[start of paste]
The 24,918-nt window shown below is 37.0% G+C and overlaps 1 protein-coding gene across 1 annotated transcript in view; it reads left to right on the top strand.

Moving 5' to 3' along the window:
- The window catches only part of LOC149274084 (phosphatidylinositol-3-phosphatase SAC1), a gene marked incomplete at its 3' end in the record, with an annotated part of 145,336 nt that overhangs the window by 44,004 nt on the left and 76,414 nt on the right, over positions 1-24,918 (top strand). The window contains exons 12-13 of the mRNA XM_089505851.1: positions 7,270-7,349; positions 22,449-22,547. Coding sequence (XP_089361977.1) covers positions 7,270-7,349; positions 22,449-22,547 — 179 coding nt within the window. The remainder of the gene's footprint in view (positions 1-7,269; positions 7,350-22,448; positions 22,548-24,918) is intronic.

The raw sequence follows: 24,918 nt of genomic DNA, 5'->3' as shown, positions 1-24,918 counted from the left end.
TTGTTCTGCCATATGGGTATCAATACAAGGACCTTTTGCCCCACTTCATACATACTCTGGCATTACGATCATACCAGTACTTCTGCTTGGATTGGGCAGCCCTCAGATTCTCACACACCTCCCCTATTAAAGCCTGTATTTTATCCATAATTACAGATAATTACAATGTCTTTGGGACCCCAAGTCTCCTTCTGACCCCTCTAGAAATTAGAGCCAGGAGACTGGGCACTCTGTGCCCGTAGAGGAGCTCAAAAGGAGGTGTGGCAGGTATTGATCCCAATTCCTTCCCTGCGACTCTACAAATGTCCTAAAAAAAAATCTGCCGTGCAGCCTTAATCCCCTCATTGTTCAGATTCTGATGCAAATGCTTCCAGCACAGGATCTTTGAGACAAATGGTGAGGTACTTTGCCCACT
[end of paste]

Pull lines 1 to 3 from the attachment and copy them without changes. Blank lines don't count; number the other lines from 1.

The 24,918-nt window shown below is 37.0% G+C and overlaps 1 protein-coding gene across 1 annotated transcript in view; it reads left to right on the top strand.

Moving 5' to 3' along the window:
- The window catches only part of LOC149274084 (phosphatidylinositol-3-phosphatase SAC1), a gene marked incomplete at its 3' end in the record, with an annotated part of 145,336 nt that overhangs the window by 44,004 nt on the left and 76,414 nt on the right, over positions 1-24,918 (top strand). The window contains exons 12-13 of the mRNA XM_089505851.1: positions 7,270-7,349; positions 22,449-22,547. Coding sequence (XP_089361977.1) covers positions 7,270-7,349; positions 22,449-22,547 — 179 coding nt within the window. The remainder of the gene's footprint in view (positions 1-7,269; positions 7,350-22,448; positions 22,548-24,918) is intronic.